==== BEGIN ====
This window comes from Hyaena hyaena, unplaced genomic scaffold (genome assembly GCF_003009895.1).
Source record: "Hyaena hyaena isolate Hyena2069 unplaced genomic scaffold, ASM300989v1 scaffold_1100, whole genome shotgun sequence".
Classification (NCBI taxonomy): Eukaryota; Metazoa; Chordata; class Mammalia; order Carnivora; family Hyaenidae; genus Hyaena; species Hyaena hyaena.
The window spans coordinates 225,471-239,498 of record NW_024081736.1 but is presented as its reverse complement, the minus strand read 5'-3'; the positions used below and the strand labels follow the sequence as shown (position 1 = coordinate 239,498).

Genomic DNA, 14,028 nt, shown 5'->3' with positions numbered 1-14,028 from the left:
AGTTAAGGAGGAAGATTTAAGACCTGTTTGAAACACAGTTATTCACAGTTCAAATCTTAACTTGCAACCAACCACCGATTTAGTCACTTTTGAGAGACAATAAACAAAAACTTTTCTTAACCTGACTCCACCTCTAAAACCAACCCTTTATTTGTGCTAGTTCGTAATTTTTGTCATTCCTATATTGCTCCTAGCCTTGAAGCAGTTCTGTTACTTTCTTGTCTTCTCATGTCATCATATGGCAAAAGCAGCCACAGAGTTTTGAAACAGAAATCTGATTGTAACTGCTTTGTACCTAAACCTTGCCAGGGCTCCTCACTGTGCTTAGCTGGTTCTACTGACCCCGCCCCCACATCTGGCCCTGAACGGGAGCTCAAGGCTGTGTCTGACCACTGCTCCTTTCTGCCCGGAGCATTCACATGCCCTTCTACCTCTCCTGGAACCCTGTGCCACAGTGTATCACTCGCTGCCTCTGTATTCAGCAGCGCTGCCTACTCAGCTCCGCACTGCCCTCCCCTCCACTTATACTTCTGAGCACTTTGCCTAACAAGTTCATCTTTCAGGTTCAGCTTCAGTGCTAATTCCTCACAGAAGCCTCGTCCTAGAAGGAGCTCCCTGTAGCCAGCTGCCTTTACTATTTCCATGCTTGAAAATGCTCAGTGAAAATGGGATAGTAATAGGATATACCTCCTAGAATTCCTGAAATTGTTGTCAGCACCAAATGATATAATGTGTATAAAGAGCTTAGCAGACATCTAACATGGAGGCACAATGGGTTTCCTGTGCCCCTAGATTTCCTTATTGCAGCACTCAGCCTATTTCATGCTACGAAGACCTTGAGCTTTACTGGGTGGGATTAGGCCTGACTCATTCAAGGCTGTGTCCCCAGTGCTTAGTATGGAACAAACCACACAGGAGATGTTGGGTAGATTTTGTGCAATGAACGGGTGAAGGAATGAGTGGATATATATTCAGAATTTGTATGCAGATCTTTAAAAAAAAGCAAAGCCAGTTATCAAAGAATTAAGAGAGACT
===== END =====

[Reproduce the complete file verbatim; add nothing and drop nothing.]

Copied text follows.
This window comes from Hyaena hyaena, unplaced genomic scaffold (genome assembly GCF_003009895.1).
Source record: "Hyaena hyaena isolate Hyena2069 unplaced genomic scaffold, ASM300989v1 scaffold_1100, whole genome shotgun sequence".
Classification (NCBI taxonomy): Eukaryota; Metazoa; Chordata; class Mammalia; order Carnivora; family Hyaenidae; genus Hyaena; species Hyaena hyaena.
The window spans coordinates 225,471-239,498 of record NW_024081736.1 but is presented as its reverse complement, the minus strand read 5'-3'; the positions used below and the strand labels follow the sequence as shown (position 1 = coordinate 239,498).

Genomic DNA, 14,028 nt, shown 5'->3' with positions numbered 1-14,028 from the left:
AGTTAAGGAGGAAGATTTAAGACCTGTTTGAAACACAGTTATTCACAGTTCAAATCTTAACTTGCAACCAACCACCGATTTAGTCACTTTTGAGAGACAATAAACAAAAACTTTTCTTAACCTGACTCCACCTCTAAAACCAACCCTTTATTTGTGCTAGTTCGTAATTTTTGTCATTCCTATATTGCTCCTAGCCTTGAAGCAGTTCTGTTACTTTCTTGTCTTCTCATGTCATCATATGGCAAAAGCAGCCACAGAGTTTTGAAACAGAAATCTGATTGTAACTGCTTTGTACCTAAACCTTGCCAGGGCTCCTCACTGTGCTTAGCTGGTTCTACTGACCCCGCCCCCACATCTGGCCCTGAACGGGAGCTCAAGGCTGTGTCTGACCACTGCTCCTTTCTGCCCGGAGCATTCACATGCCCTTCTACCTCTCCTGGAACCCTGTGCCACAGTGTATCACTCGCTGCCTCTGTATTCAGCAGCGCTGCCTACTCAGCTCCGCACTGCCCTCCCCTCCACTTATACTTCTGAGCACTTTGCCTAACAAGTTCATCTTTCAGGTTCAGCTTCAGTGCTAATTCCTCACAGAAGCCTCGTCCTAGAAGGAGCTCCCTGTAGCCAGCTGCCTTTACTATTTCCATGCTTGAAAATGCTCAGTGAAAATGGGATAGTAATAGGATATACCTCCTAGAATTCCTGAAATTGTTGTCAGCACCAAATGATATAATGTGTATAAAGAGCTTAGCAGACATCTAACATGGAGGCACAATGGGTTTCCTGTGCCCCTAGATTTCCTTATTGCAGCACTCAGCCTATTTCATGCTACGAAGACCTTGAGCTTTACTGGGTGGGATTAGGCCTGACTCATTCAAGGCTGTGTCCCCAGTGCTTAGTATGGAACAAACCACACAGGAGATGTTGGGTAGATTTTGTGCAATGAACGGGTGAAGGAATGAGTGGATATATATTCAGAATTTGTATGCAGATCTTTAAAAAAAAGCAAAGCCAGTTATCAAAGAATTAAGAGAGACT